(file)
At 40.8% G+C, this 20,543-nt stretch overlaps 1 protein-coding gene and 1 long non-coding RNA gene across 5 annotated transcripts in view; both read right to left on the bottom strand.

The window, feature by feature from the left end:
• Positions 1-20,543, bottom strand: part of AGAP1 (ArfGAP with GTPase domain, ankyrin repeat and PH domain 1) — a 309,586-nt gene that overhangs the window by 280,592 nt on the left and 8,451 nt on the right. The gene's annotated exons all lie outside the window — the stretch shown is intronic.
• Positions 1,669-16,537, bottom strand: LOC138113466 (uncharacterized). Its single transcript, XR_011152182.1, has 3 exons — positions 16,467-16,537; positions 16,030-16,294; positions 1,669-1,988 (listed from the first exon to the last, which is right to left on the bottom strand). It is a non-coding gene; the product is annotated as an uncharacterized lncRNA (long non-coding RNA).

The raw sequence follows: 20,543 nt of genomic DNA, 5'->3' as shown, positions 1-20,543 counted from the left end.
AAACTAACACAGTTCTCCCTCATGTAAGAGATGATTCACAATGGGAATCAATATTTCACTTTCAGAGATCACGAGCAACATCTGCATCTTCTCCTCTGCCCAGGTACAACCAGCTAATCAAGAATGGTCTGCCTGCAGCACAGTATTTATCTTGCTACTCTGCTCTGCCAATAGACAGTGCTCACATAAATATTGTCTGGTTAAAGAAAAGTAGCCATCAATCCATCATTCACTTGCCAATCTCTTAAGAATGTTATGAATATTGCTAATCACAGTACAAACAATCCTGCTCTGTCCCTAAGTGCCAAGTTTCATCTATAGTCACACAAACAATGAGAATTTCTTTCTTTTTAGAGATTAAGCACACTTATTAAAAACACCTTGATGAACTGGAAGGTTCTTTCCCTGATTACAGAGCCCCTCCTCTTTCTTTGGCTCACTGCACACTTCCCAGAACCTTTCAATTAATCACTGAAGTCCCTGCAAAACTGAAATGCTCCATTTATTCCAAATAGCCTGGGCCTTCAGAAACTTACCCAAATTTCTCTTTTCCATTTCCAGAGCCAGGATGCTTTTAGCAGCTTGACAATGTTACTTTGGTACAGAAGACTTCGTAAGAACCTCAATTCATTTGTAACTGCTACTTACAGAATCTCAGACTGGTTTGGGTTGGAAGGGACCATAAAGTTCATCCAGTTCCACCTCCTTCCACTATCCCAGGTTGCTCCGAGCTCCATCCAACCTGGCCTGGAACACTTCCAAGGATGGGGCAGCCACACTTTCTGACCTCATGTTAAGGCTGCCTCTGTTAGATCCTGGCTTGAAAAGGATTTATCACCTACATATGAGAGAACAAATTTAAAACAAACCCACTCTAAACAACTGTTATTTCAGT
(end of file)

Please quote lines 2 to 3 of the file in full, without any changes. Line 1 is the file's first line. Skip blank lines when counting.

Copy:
The window, feature by feature from the left end:
• Positions 1-20,543, bottom strand: part of AGAP1 (ArfGAP with GTPase domain, ankyrin repeat and PH domain 1) — a 309,586-nt gene that overhangs the window by 280,592 nt on the left and 8,451 nt on the right. The gene's annotated exons all lie outside the window — the stretch shown is intronic.